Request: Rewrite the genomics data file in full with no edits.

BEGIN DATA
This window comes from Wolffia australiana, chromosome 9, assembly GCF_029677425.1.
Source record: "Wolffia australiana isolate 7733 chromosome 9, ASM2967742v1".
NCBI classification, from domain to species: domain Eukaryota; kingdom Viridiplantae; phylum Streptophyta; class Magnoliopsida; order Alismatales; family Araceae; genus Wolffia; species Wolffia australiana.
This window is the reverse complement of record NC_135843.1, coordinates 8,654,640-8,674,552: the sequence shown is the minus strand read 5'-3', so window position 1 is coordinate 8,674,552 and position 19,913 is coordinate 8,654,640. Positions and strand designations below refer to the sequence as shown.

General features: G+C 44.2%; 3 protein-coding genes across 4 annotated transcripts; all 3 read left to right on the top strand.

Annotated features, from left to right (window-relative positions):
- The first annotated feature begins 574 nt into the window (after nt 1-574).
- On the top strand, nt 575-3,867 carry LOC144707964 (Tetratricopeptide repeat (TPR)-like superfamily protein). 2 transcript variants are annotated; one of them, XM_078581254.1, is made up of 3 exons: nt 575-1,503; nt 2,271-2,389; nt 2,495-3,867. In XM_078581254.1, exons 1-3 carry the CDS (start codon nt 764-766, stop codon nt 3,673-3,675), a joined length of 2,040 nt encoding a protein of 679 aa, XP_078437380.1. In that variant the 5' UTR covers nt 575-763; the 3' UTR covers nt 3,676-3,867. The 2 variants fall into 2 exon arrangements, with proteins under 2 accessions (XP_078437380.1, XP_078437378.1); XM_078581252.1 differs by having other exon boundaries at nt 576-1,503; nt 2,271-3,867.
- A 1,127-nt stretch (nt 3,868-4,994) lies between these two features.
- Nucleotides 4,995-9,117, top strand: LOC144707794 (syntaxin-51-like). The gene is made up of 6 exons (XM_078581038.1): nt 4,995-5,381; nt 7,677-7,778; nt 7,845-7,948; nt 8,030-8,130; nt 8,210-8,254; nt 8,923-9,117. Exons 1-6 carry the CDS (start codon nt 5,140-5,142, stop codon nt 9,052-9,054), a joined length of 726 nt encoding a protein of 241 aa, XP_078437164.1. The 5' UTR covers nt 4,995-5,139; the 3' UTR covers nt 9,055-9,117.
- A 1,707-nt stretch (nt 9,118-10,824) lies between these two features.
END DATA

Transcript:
This window comes from Wolffia australiana, chromosome 9, assembly GCF_029677425.1.
Source record: "Wolffia australiana isolate 7733 chromosome 9, ASM2967742v1".
NCBI classification, from domain to species: domain Eukaryota; kingdom Viridiplantae; phylum Streptophyta; class Magnoliopsida; order Alismatales; family Araceae; genus Wolffia; species Wolffia australiana.
This window is the reverse complement of record NC_135843.1, coordinates 8,654,640-8,674,552: the sequence shown is the minus strand read 5'-3', so window position 1 is coordinate 8,674,552 and position 19,913 is coordinate 8,654,640. Positions and strand designations below refer to the sequence as shown.

General features: G+C 44.2%; 3 protein-coding genes across 4 annotated transcripts; all 3 read left to right on the top strand.

Annotated features, from left to right (window-relative positions):
- The first annotated feature begins 574 nt into the window (after nt 1-574).
- On the top strand, nt 575-3,867 carry LOC144707964 (Tetratricopeptide repeat (TPR)-like superfamily protein). 2 transcript variants are annotated; one of them, XM_078581254.1, is made up of 3 exons: nt 575-1,503; nt 2,271-2,389; nt 2,495-3,867. In XM_078581254.1, exons 1-3 carry the CDS (start codon nt 764-766, stop codon nt 3,673-3,675), a joined length of 2,040 nt encoding a protein of 679 aa, XP_078437380.1. In that variant the 5' UTR covers nt 575-763; the 3' UTR covers nt 3,676-3,867. The 2 variants fall into 2 exon arrangements, with proteins under 2 accessions (XP_078437380.1, XP_078437378.1); XM_078581252.1 differs by having other exon boundaries at nt 576-1,503; nt 2,271-3,867.
- A 1,127-nt stretch (nt 3,868-4,994) lies between these two features.
- Nucleotides 4,995-9,117, top strand: LOC144707794 (syntaxin-51-like). The gene is made up of 6 exons (XM_078581038.1): nt 4,995-5,381; nt 7,677-7,778; nt 7,845-7,948; nt 8,030-8,130; nt 8,210-8,254; nt 8,923-9,117. Exons 1-6 carry the CDS (start codon nt 5,140-5,142, stop codon nt 9,052-9,054), a joined length of 726 nt encoding a protein of 241 aa, XP_078437164.1. The 5' UTR covers nt 4,995-5,139; the 3' UTR covers nt 9,055-9,117.
- A 1,707-nt stretch (nt 9,118-10,824) lies between these two features.